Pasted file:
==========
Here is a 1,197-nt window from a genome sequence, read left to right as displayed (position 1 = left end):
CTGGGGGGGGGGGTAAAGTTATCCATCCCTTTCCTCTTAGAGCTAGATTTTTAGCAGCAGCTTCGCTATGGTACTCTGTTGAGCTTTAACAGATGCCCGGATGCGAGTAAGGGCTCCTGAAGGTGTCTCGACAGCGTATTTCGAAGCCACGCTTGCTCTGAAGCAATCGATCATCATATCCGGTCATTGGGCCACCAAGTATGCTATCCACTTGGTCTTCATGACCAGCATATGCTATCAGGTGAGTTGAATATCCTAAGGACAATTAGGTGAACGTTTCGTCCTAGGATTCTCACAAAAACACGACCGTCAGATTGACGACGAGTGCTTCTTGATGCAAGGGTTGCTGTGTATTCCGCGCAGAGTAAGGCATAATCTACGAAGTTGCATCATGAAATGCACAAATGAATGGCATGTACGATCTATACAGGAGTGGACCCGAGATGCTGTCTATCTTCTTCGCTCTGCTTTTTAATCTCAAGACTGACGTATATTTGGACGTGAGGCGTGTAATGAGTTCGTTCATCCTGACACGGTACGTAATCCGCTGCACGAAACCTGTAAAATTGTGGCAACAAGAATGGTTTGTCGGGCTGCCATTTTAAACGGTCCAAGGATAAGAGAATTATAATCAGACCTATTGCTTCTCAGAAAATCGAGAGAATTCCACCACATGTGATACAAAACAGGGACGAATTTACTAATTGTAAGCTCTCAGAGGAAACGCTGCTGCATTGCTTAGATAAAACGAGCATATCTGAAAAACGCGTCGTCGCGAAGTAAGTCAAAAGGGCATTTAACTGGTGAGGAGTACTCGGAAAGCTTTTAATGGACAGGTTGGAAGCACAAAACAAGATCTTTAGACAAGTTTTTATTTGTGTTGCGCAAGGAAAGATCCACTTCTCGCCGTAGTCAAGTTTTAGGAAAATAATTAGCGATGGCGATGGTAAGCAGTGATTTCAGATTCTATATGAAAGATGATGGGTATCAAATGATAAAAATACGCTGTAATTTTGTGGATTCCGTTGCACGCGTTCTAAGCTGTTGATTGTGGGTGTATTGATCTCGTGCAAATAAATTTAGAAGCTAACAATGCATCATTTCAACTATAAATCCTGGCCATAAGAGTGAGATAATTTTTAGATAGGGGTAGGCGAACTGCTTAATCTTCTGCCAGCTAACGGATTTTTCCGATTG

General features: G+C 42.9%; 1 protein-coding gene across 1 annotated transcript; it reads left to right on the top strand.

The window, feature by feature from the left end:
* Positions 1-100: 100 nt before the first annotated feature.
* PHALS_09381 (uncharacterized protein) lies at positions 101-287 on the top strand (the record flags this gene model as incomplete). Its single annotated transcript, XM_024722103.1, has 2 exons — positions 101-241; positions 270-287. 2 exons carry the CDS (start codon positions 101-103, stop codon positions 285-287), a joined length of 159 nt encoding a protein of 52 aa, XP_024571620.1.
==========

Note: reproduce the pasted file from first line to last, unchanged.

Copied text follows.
Here is a 1,197-nt window from a genome sequence, read left to right as displayed (position 1 = left end):
CTGGGGGGGGGGGTAAAGTTATCCATCCCTTTCCTCTTAGAGCTAGATTTTTAGCAGCAGCTTCGCTATGGTACTCTGTTGAGCTTTAACAGATGCCCGGATGCGAGTAAGGGCTCCTGAAGGTGTCTCGACAGCGTATTTCGAAGCCACGCTTGCTCTGAAGCAATCGATCATCATATCCGGTCATTGGGCCACCAAGTATGCTATCCACTTGGTCTTCATGACCAGCATATGCTATCAGGTGAGTTGAATATCCTAAGGACAATTAGGTGAACGTTTCGTCCTAGGATTCTCACAAAAACACGACCGTCAGATTGACGACGAGTGCTTCTTGATGCAAGGGTTGCTGTGTATTCCGCGCAGAGTAAGGCATAATCTACGAAGTTGCATCATGAAATGCACAAATGAATGGCATGTACGATCTATACAGGAGTGGACCCGAGATGCTGTCTATCTTCTTCGCTCTGCTTTTTAATCTCAAGACTGACGTATATTTGGACGTGAGGCGTGTAATGAGTTCGTTCATCCTGACACGGTACGTAATCCGCTGCACGAAACCTGTAAAATTGTGGCAACAAGAATGGTTTGTCGGGCTGCCATTTTAAACGGTCCAAGGATAAGAGAATTATAATCAGACCTATTGCTTCTCAGAAAATCGAGAGAATTCCACCACATGTGATACAAAACAGGGACGAATTTACTAATTGTAAGCTCTCAGAGGAAACGCTGCTGCATTGCTTAGATAAAACGAGCATATCTGAAAAACGCGTCGTCGCGAAGTAAGTCAAAAGGGCATTTAACTGGTGAGGAGTACTCGGAAAGCTTTTAATGGACAGGTTGGAAGCACAAAACAAGATCTTTAGACAAGTTTTTATTTGTGTTGCGCAAGGAAAGATCCACTTCTCGCCGTAGTCAAGTTTTAGGAAAATAATTAGCGATGGCGATGGTAAGCAGTGATTTCAGATTCTATATGAAAGATGATGGGTATCAAATGATAAAAATACGCTGTAATTTTGTGGATTCCGTTGCACGCGTTCTAAGCTGTTGATTGTGGGTGTATTGATCTCGTGCAAATAAATTTAGAAGCTAACAATGCATCATTTCAACTATAAATCCTGGCCATAAGAGTGAGATAATTTTTAGATAGGGGTAGGCGAACTGCTTAATCTTCTGCCAGCTAACGGATTTTTCCGATTG

General features: G+C 42.9%; 1 protein-coding gene across 1 annotated transcript; it reads left to right on the top strand.

The window, feature by feature from the left end:
* Positions 1-100: 100 nt before the first annotated feature.
* PHALS_09381 (uncharacterized protein) lies at positions 101-287 on the top strand (the record flags this gene model as incomplete). Its single annotated transcript, XM_024722103.1, has 2 exons — positions 101-241; positions 270-287. 2 exons carry the CDS (start codon positions 101-103, stop codon positions 285-287), a joined length of 159 nt encoding a protein of 52 aa, XP_024571620.1.